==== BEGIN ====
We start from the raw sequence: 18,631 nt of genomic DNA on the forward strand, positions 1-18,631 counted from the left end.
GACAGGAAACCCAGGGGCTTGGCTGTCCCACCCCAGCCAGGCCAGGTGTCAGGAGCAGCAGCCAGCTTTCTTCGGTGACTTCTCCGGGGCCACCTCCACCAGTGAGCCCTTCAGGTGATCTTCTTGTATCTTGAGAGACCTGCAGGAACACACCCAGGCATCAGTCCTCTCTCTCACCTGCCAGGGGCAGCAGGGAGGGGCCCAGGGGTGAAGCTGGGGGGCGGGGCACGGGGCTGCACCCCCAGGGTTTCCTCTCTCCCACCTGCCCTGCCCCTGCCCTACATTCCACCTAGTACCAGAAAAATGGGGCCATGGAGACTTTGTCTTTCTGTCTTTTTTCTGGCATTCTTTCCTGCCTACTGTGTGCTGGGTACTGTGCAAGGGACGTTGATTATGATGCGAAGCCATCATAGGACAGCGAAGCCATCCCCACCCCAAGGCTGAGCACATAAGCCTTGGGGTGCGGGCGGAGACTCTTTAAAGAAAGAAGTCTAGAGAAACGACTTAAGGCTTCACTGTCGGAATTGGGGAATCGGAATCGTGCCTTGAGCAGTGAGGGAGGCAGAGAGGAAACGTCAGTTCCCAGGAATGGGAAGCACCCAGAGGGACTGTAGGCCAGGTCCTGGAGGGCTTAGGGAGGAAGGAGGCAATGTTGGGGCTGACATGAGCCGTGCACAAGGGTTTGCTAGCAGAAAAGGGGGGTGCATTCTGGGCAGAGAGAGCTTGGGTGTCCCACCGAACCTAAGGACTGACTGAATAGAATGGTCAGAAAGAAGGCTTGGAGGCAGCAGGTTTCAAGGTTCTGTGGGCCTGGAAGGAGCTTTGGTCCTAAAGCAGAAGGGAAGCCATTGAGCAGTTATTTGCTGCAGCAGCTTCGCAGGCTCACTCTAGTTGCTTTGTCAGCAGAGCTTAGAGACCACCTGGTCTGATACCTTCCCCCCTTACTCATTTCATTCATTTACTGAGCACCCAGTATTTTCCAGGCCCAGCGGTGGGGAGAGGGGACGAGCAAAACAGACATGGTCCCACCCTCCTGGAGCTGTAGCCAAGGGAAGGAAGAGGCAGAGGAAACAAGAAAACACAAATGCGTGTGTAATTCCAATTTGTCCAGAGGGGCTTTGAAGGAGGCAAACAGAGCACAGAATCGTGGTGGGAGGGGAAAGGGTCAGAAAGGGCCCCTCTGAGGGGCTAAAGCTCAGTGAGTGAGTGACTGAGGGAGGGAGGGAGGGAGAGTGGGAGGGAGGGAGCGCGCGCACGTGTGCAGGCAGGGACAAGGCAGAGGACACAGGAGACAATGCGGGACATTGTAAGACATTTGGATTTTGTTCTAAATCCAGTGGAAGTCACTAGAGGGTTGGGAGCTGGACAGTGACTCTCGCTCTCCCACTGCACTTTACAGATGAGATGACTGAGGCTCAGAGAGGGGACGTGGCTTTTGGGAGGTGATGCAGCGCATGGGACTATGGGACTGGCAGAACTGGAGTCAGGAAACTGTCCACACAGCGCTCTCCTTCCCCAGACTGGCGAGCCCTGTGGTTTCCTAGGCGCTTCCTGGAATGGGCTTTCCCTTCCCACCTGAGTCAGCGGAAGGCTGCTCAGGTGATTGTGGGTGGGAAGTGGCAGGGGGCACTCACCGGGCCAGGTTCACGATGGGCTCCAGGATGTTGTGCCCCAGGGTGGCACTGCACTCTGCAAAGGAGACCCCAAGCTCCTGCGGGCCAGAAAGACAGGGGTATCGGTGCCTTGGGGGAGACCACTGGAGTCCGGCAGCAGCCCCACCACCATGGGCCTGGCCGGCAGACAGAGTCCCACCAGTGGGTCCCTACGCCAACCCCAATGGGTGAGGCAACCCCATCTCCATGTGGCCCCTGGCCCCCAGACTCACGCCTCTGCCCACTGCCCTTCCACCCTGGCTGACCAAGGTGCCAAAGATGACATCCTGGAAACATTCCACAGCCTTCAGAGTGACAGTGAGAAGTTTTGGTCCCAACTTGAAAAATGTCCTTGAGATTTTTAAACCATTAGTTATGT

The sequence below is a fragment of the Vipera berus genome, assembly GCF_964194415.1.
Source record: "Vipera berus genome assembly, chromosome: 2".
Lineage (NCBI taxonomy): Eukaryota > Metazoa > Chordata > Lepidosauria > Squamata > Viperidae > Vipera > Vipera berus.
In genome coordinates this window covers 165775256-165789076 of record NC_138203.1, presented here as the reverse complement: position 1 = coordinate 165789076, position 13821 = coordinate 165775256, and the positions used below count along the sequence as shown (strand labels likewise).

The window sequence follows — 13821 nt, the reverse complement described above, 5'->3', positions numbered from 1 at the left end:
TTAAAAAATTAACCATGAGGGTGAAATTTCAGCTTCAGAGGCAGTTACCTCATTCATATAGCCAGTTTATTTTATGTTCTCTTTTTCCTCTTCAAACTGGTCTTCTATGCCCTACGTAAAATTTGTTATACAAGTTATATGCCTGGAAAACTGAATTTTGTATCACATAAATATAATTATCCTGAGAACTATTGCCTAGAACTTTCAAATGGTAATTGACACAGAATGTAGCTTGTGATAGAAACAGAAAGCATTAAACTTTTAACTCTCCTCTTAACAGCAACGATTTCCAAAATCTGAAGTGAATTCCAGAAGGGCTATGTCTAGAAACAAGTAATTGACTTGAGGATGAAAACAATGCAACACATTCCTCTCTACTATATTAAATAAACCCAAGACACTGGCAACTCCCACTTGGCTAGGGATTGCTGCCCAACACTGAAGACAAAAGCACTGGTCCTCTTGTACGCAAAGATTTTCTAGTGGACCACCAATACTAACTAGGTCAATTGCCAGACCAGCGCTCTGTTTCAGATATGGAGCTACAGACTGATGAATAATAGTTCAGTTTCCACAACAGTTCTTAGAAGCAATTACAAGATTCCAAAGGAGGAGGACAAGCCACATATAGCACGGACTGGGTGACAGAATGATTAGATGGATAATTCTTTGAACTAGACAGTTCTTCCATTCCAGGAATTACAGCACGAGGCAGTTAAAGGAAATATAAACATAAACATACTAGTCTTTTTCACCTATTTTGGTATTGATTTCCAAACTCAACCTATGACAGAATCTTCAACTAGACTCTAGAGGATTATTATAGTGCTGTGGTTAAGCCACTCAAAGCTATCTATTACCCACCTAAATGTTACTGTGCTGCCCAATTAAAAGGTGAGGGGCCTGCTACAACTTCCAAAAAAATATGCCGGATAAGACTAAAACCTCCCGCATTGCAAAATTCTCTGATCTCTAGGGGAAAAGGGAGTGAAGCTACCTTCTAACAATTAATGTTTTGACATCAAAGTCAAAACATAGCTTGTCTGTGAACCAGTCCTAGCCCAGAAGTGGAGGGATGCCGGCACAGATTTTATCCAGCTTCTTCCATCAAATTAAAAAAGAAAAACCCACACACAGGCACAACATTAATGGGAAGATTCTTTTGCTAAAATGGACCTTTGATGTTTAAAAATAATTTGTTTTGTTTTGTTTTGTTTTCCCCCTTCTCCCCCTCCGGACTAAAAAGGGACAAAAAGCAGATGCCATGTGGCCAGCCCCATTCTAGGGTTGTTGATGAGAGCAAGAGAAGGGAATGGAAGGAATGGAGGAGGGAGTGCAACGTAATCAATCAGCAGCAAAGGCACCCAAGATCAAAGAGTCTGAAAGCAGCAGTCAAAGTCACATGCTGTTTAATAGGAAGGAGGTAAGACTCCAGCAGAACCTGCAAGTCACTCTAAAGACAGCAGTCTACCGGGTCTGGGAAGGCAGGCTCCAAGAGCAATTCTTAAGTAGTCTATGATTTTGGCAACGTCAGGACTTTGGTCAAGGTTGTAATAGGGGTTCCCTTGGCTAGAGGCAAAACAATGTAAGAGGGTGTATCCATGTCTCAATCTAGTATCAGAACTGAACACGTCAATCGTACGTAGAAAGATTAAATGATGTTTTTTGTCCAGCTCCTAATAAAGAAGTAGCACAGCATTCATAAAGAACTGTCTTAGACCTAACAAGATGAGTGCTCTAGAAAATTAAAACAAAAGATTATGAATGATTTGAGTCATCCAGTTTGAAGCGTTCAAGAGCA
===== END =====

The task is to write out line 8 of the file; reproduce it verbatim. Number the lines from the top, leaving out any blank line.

TTAAAAAATTAACCATGAGGGTGAAATTTCAGCTTCAGAGGCAGTTACCTCATTCATATAGCCAGTTTATTTTATGTTCTCTTTTTCCTCTTCAAACTGGTCTTCTATGCCCTACGTAAAATTTGTTATACAAGTTATATGCCTGGAAAACTGAATTTTGTATCACATAAATATAATTATCCTGAGAACTATTGCCTAGAACTTTCAAATGGTAATTGACACAGAATGTAGCTTGTGATAGAAACAGAAAGCATTAAACTTTTAACTCTCCTCTTAACAGCAACGATTTCCAAAATCTGAAGTGAATTCCAGAAGGGCTATGTCTAGAAACAAGTAATTGACTTGAGGATGAAAACAATGCAACACATTCCTCTCTACTATATTAAATAAACCCAAGACACTGGCAACTCCCACTTGGCTAGGGATTGCTGCCCAACACTGAAGACAAAAGCACTGGTCCTCTTGTACGCAAAGATTTTCTAGTGGACCACCAATACTAACTAGGTCAATTGCCAGACCAGCGCTCTGTTTCAGATATGGAGCTACAGACTGATGAATAATAGTTCAGTTTCCACAACAGTTCTTAGAAGCAATTACAAGATTCCAAAGGAGGAGGACAAGCCACATATAGCACGGACTGGGTGACAGAATGATTAGATGGATAATTCTTTGAACTAGACAGTTCTTCCATTCCAGGAATTACAGCACGAGGCAGTTAAAGGAAATATAAACATAAACATACTAGTCTTTTTCACCTATTTTGGTATTGATTTCCAAACTCAACCTATGACAGAATCTTCAACTAGACTCTAGAGGATTATTATAGTGCTGTGGTTAAGCCACTCAAAGCTATCTATTACCCACCTAAATGTTACTGTGCTGCCCAATTAAAAGGTGAGGGGCCTGCTACAACTTCCAAAAAAATATGCCGGATAAGACTAAAACCTCCCGCATTGCAAAATTCTCTGATCTCTAGGGGAAAAGGGAGTGAAGCTACCTTCTAACAATTAATGTTTTGACATCAAAGTCAAAACATAGCTTGTCTGTGAACCAGTCCTAGCCCAGAAGTGGAGGGATGCCGGCACAGATTTTATCCAGCTTCTTCCATCAAATTAAAAAAGAAAAACCCACACACAGGCACAACATTAATGGGAAGATTCTTTTGCTAAAATGGACCTTTGATGTTTAAAAATAATTTGTTTTGTTTTGTTTTGTTTTCCCCCTTCTCCCCCTCCGGACTAAAAAGGGACAAAAAGCAGATGCCATGTGGCCAGCCCCATTCTAGGGTTGTTGATGAGAGCAAGAGAAGGGAATGGAAGGAATGGAGGAGGGAGTGCAACGTAATCAATCAGCAGCAAAGGCACCCAAGATCAAAGAGTCTGAAAGCAGCAGTCAAAGTCACATGCTGTTTAATAGGAAGGAGGTAAGACTCCAGCAGAACCTGCAAGTCACTCTAAAGACAGCAGTCTACCGGGTCTGGGAAGGCAGGCTCCAAGAGCAATTCTTAAGTAGTCTATGATTTTGGCAACGTCAGGACTTTGGTCAAGGTTGTAATAGGGGTTCCCTTGGCTAGAGGCAAAACAATGTAAGAGGGTGTATCCATGTCTCAATCTAGTATCAGAACTGAACACGTCAATCGTACGTAGAAAGATTAAATGATGTTTTTTGTCCAGCTCCTAATAAAGAAGTAGCACAGCATTCATAAAGAACTGTCTTAGACCTAACAAGATGAGTGCTCTAGAAAATTAAAACAAAAGATTATGAATGATTTGAGTCATCCAGTTTGAAGCGTTCAAGAGCA